Another summer passed and some regrets at having to return home
By Malcolm McRae
The last day of August saw Dugald MacNeill and me judging the Piobaireachd event at the Scottish Pipers’ Association Competition at the College of Piping in Glasgow. The new recital auditorium is an ideal venue for such an event — a good acoustic, and tuning rooms in close proximity. Jonathan Greenlees’ The Little Spree and Iain Marshall’s Lament for the Earl of Antrim were both good performances. Onwards to the Northern Meeting where Jack Taylor, Angus MacLellan and I judged the Gold Medal. Twenty eight played. As at Oban, the best tunes were first class, but too many of the performances that did not make the prize list were disappointing.
At this level we should hear a more consistent standard of performance, rather than the many instances of note errors, poor technique and poor musical presentation which marred so many of the tunes. An increasing number of players seems to treat cadence (and introductory) Es in a perfunctory manner, passing too quickly onto the following theme note and thus ignoring the significance of the E to proper expression. Surely, they are not misled by the conventional writing of the E as a gracenote? With the ready availability of so many recordings of good piobaireachd players, past and present, and of modern means of communication with good teachers world wide, there can be no excuse for poor musical presentation of tunes
My summer piping sojourn ended with the Piobaireachd events at Braemar and Blairgowrie. Although some 20 pipers had entered for Braemar, only 11 played — perhaps the rest had taken note of the weather forecast, which predicted cold and rain. The day was indeed cold, but dry, with blustery wind. The standard of playing, however, was surprisingly good. Andrew Rogers won with I Got a Kiss of the King’s Hand, well presented on a good pipe. Second was Greg Wilson (My King has Landed in Moidart), his tune spoiled only by a slight imbalance in crunluath movements. Jamie Forrester played a musical Lament for Donald Duaghal MacKay, although too slow in the doubling of the Ùrlar and the singlings of taorluath and crunluath variations. Martin Kessler was fourth with The Earl of Seaforth’s Salute — some false changes, and a chanter rather too light for the drones; Innes Smith fifth with a too cautious King’s Taxes, and Duncan Watson sixth with the Donald MacDonald setting of The Stewarts’ White Banner, raising again questions of interpretation of MacDonald’s method of writing tunes on the stave, particularly in relation to the playing of his embellishments.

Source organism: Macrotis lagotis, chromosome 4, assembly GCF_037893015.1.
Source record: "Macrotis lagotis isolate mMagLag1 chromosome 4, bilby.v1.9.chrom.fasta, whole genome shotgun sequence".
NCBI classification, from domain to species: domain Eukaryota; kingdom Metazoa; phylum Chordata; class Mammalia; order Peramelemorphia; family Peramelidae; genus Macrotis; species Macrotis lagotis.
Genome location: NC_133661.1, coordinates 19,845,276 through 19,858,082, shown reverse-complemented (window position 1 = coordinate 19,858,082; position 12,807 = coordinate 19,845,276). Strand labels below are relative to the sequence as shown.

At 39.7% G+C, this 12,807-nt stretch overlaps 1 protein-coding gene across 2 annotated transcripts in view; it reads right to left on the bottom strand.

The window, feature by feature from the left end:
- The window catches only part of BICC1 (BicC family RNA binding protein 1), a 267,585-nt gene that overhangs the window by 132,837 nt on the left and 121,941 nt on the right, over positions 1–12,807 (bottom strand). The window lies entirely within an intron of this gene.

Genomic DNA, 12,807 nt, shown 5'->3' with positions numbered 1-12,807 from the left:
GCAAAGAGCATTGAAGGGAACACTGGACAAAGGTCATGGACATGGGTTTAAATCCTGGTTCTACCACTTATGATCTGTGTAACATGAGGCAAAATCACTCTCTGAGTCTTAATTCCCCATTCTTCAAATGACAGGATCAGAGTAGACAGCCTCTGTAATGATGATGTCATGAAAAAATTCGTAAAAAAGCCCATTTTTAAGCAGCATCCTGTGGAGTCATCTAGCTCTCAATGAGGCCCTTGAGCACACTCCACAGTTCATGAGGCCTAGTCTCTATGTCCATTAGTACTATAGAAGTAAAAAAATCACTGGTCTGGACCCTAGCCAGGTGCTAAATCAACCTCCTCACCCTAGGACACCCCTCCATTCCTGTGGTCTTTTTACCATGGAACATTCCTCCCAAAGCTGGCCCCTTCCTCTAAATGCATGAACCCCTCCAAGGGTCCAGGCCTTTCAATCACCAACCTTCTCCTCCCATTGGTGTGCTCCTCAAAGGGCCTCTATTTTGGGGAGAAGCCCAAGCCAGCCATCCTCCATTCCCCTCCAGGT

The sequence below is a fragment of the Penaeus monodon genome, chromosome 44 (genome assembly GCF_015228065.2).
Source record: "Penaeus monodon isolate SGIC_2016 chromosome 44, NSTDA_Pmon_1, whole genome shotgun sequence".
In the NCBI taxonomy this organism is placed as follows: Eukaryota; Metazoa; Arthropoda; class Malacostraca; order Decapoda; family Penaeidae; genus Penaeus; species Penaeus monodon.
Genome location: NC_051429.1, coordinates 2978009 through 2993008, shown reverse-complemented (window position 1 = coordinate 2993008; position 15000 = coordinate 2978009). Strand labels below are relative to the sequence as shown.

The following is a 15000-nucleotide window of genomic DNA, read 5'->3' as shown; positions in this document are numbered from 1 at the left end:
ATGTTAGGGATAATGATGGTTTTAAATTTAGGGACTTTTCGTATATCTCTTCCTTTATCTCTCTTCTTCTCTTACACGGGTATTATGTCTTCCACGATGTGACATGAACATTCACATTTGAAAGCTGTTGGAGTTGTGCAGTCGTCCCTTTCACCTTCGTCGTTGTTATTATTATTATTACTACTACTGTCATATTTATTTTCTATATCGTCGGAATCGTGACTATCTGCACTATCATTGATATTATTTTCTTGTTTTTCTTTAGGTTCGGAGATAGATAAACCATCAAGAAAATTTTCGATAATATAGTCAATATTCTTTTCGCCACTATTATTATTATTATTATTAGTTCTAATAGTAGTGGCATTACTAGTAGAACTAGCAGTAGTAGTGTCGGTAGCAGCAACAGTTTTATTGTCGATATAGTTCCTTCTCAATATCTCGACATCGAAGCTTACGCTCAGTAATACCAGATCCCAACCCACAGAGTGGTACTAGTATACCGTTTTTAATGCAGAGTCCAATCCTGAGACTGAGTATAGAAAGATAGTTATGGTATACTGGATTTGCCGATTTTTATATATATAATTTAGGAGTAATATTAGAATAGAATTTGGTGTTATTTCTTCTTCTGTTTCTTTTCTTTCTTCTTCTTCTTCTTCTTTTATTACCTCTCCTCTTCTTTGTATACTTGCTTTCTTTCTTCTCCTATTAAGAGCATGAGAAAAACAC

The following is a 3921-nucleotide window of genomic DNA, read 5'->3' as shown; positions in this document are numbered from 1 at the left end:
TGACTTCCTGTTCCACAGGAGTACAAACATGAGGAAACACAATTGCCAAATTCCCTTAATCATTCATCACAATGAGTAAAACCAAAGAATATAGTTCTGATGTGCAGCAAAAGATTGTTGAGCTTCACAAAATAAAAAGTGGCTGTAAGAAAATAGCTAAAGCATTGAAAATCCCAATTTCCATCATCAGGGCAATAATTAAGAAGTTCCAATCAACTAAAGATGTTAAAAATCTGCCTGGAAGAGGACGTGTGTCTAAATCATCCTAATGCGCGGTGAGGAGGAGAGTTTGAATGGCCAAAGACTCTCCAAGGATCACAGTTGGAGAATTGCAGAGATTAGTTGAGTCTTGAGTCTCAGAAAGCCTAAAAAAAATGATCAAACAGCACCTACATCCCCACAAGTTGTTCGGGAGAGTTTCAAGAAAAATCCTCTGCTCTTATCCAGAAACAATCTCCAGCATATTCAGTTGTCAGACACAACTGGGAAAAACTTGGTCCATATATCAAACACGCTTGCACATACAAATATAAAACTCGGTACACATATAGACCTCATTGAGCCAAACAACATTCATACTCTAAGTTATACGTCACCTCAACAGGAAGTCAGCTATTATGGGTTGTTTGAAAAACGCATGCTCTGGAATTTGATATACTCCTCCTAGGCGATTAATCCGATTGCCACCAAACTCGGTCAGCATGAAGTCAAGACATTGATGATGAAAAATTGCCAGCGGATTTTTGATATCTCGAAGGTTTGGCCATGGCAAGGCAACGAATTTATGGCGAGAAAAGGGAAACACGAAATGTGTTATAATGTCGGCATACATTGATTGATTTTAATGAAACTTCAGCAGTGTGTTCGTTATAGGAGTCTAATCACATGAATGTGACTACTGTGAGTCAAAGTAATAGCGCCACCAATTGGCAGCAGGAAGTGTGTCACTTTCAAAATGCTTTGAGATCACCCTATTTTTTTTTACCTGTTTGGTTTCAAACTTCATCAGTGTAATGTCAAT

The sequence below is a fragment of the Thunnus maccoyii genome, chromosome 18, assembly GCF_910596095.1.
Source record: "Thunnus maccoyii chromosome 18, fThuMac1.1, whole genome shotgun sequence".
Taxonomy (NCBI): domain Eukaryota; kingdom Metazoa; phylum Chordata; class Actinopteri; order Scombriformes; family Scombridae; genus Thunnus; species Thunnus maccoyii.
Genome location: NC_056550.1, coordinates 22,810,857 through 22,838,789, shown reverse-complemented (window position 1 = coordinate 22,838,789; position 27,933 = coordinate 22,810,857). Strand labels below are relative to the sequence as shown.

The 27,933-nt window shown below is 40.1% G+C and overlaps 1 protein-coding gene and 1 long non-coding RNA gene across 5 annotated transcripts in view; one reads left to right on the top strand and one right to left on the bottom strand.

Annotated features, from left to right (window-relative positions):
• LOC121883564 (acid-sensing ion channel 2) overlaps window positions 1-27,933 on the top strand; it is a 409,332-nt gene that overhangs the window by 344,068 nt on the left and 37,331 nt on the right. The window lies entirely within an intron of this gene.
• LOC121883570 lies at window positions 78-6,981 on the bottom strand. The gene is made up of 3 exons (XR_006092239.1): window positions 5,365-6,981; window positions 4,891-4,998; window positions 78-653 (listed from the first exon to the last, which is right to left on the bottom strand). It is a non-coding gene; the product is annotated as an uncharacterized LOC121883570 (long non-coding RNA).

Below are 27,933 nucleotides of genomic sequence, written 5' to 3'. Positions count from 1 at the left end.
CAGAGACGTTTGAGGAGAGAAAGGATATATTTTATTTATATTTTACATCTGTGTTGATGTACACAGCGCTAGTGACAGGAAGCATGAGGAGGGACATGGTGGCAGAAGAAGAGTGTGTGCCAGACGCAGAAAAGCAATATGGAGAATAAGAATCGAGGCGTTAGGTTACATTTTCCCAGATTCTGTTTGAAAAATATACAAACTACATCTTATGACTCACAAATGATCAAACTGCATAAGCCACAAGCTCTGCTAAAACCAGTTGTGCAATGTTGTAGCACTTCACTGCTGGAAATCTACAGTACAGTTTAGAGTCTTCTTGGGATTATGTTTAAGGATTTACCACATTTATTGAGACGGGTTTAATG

Blairgowrie saw a good turnout of pipers, particularly for the B and C Grade Piobaireachd, judged by Norman Matheson and me. Again, the standard of playing was high, despite it being a cold day, and the best tunes compared favourably with many of those heard in the Gold Medal at Inverness a few days earlier. Neil Hall was first, with a smartly played Corrienessan’s Salute on a good pipe. Cameron Drummond was second with The MacDougalls’ Gathering, well expressed on another good pipe, but with a note missed in the last line of the tune. Third was Roderick Weir with The Massacre of Glencoe; some questions of expression, but sound technique and a good pipe.
Andrew Bonar was fourth with (Lament for the Earl of Antrim). There were some minor issues of technique and presentation but nevertheless a good performance; and Faye Henderson was fifth — The Rout of the MacPhees, neatly played
It is with regret that I departed once more for Australia, although some sunshine would be welcome. The piping to which I listened around the competitions (453 performances!) will serve as a tonic to sustain me until I return again next summer. Although I am able to meet and play regularly with other piobaireachd enthusiasts such as Roy Gunn, Iain Bruce and Ross Campbell, there seems to be less interest in solo piping in Australia now than was the case a generation ago. This is disappointing, but I am hopeful that the situation will improve in time.
* First published in the February 2009 Piping Times.